When Things Come Together: Simultaneity, Merger and Intercourse: UPDATED
Here’s a merger argument you will win, but you shouldn’t. Rape III and Sex Abuse II, for the same act of intercourse, merge into a single conviction.
In Simonson, the Oregon Court of Appeals noted the proportionality problem with Sex Abuse II based on a Stamper theory of conviction.
Each of the charges for which defendant was convicted involved sexual intercourse with a victim under the age of 18. ORS 163.425(1)(a). The offense so committed–sexual abuse in the second degree–carries a crime score of “7.” However, if defendant had had the same kind of sexual intercourse with still younger victims (aged 14 or 15), he could have been charged with third-degree rape, ORS 163.355, the crime seriousness score for those offenses would have been “6,” and defendant’s presumptive sentences for them would have been less severe.
Does this mean sex abuse II — based on having sex with someone less than 18 — is a lesser-included of Rape III, based on having sex with someone under 16? A lesser-included offense naturally merges with the greater-inclusive offense.
And the answer is . . . it doesn’t actually matter if one is a lesser-included of the other. They merge regardless. As I mentioned, you can’t commit Rape III without also committing Sex Abuse II (that is, you can’t have sex with a 15 year old without having sex with someone younger than 18). The Oregon Supreme Court has recently held that two crimes merge if you necessarily commit one – as a matter of law — while committing the other. State v. Blake, 348 Or 95, 228 P3d 560 (2010).
Otherwise consensual sex with a 14 year old constitutes two crimes, under current law. It is rape III, which involves otherwise consensual sex with someone under 16. And it is sex abuse II, which involves otherwise consensual sex with someone under 18, according to the worst Court of Appeals opinion of the last twenty years, State v. Stamper, 197 Or App 413 (2005).
You can commit sex abuse II by having non-consensual sex with an adult, but Stamper is unambiguous that you are also guilty if you have consensual sex with a minor. There is nothing inherently unusual about a lesser-included offense which describes a broader array of conduct than the greater offense, which is more narrow by definition. But the peculiar way the language of sex abuse II – as interpreted by Stamper — criminalizes otherwise consensual behavior with a minor means that the elements don’t match in the way we usually think of when we think of lesser-included offenses.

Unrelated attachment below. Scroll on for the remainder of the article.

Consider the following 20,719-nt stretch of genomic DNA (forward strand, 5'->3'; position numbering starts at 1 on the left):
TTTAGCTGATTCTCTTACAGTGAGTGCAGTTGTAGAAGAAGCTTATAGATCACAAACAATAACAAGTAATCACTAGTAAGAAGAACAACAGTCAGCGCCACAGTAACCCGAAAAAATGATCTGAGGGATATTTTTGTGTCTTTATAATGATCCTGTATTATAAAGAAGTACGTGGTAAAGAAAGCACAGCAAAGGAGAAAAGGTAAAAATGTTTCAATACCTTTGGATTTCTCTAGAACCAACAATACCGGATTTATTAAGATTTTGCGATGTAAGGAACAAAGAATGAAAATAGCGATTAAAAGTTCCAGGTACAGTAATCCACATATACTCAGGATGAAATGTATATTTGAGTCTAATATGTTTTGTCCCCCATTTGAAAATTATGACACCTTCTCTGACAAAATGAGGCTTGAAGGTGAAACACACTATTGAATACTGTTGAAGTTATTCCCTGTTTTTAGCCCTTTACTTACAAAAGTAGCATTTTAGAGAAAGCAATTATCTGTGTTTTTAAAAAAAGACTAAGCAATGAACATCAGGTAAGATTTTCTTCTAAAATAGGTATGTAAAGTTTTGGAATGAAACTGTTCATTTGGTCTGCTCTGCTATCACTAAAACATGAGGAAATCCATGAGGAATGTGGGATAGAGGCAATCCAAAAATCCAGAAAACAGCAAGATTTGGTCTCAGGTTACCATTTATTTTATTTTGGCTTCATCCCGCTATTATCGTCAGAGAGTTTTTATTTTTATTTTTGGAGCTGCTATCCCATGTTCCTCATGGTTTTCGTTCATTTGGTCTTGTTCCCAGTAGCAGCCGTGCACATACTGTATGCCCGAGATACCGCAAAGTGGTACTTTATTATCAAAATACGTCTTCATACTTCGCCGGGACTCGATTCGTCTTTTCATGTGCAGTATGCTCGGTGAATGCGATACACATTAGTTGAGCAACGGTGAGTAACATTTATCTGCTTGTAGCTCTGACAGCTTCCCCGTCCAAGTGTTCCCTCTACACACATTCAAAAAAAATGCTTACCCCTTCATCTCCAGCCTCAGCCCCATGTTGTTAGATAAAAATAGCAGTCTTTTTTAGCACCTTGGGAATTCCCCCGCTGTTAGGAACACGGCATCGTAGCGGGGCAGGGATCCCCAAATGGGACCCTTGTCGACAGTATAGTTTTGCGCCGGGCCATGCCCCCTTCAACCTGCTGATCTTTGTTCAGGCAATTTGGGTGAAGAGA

But as I mentioned, they still merge – even if they aren’t lesser-included offenses – as long as committing one necessarily involves committing the other. By definition, when two counts merge, there is only one conviction. In Blake, possession of a forged instrument merged with forgery, and the one that was left standing was the forgery, since forgery encompasses possession, like a Russian nesting doll. (That is, every forgery necessarily requires possession, but not every possession requires forgery.) Similarly, rape III would be the only conviction after it merges with sex abuse II, because sex with a 14 year old always involves sex with someone less than 18, but sex with someone less than 18 doesn’t require sex with a 14 year old. Shorter version: when two counts merge under a Blake theory, only the more narrow conviction remains.
There are a number of reasons Stamper is not only wrong but absurd. Until Simonson, sex abuse II was a 7 on the grid, Rape III a 6. So, in Oregon, sex with a 17 year old could be punished more harshly than sex with a 14 year old. For that reason, it was better to be convicted of a Rape III than a Sex Abuse II. That problem no longer exists, thanks to Simonson.
But there’s another reason it’s still better to have a Rape III conviction. An 18 year old defendant – because he is within 5 years of age – who has intercourse with a 14 year old does not have to register as a sex offender, if convicted of Rape III. But a 20 year old would have to register if convicted of Sex Abuse II with a 17 year old.
So let’s say the state is charging your 18 year old client with both the Rape III and the Sex Abuse II, for one act of intercourse with a 14 year old. If the Sex Abuse II merges into the Rape III, your client does not have to register as a sex offender, because he only has one conviction for Rape III, and he is within 5 years of age of the victim.
Of course, the prosecutor who charges both crimes is probably violating the rule against multiplicity, but that’s an argument for another day. But under the merger analysis in the above situation, it is better for your client to be charged with both crimes, since merger assures he won’t have to register.
I mentioned this was a situation where you will win the merger argument, but you shouldn’t, and the reason you shouldn’t is that sex abuse II should not apply to otherwise consensual sex. If it doesn’t, they won’t merge, but for that to happen, Stamper would have to be overruled. Reading Simonson, and its implied invitation to the Oregon Supreme Court to grant review, that may yet happen.